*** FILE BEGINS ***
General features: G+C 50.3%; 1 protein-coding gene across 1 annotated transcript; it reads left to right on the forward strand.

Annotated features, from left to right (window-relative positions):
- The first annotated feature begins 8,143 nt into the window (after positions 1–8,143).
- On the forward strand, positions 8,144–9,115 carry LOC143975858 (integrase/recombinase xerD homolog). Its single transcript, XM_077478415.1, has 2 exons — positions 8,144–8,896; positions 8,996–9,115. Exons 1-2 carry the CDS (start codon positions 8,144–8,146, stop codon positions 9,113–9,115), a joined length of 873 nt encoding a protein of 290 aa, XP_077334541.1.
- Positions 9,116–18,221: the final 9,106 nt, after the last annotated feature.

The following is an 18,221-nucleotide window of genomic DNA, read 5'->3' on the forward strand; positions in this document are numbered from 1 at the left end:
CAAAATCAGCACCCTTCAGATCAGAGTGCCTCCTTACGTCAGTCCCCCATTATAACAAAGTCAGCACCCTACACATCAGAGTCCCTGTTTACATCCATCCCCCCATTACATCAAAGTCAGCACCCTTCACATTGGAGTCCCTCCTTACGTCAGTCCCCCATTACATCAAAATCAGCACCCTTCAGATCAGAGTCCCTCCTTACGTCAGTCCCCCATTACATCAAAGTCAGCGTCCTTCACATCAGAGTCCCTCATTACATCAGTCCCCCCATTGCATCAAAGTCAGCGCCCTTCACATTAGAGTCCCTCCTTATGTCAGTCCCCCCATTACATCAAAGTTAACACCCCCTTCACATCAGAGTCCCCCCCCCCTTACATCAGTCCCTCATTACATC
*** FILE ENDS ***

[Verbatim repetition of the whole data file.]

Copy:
General features: G+C 50.3%; 1 protein-coding gene across 1 annotated transcript; it reads left to right on the forward strand.

Annotated features, from left to right (window-relative positions):
- The first annotated feature begins 8,143 nt into the window (after positions 1–8,143).
- On the forward strand, positions 8,144–9,115 carry LOC143975858 (integrase/recombinase xerD homolog). Its single transcript, XM_077478415.1, has 2 exons — positions 8,144–8,896; positions 8,996–9,115. Exons 1-2 carry the CDS (start codon positions 8,144–8,146, stop codon positions 9,113–9,115), a joined length of 873 nt encoding a protein of 290 aa, XP_077334541.1.
- Positions 9,116–18,221: the final 9,106 nt, after the last annotated feature.

The following is an 18,221-nucleotide window of genomic DNA, read 5'->3' on the forward strand; positions in this document are numbered from 1 at the left end:
CAAAATCAGCACCCTTCAGATCAGAGTGCCTCCTTACGTCAGTCCCCCATTATAACAAAGTCAGCACCCTACACATCAGAGTCCCTGTTTACATCCATCCCCCCATTACATCAAAGTCAGCACCCTTCACATTGGAGTCCCTCCTTACGTCAGTCCCCCATTACATCAAAATCAGCACCCTTCAGATCAGAGTCCCTCCTTACGTCAGTCCCCCATTACATCAAAGTCAGCGTCCTTCACATCAGAGTCCCTCATTACATCAGTCCCCCCATTGCATCAAAGTCAGCGCCCTTCACATTAGAGTCCCTCCTTATGTCAGTCCCCCCATTACATCAAAGTTAACACCCCCTTCACATCAGAGTCCCCCCCCCCTTACATCAGTCCCTCATTACATC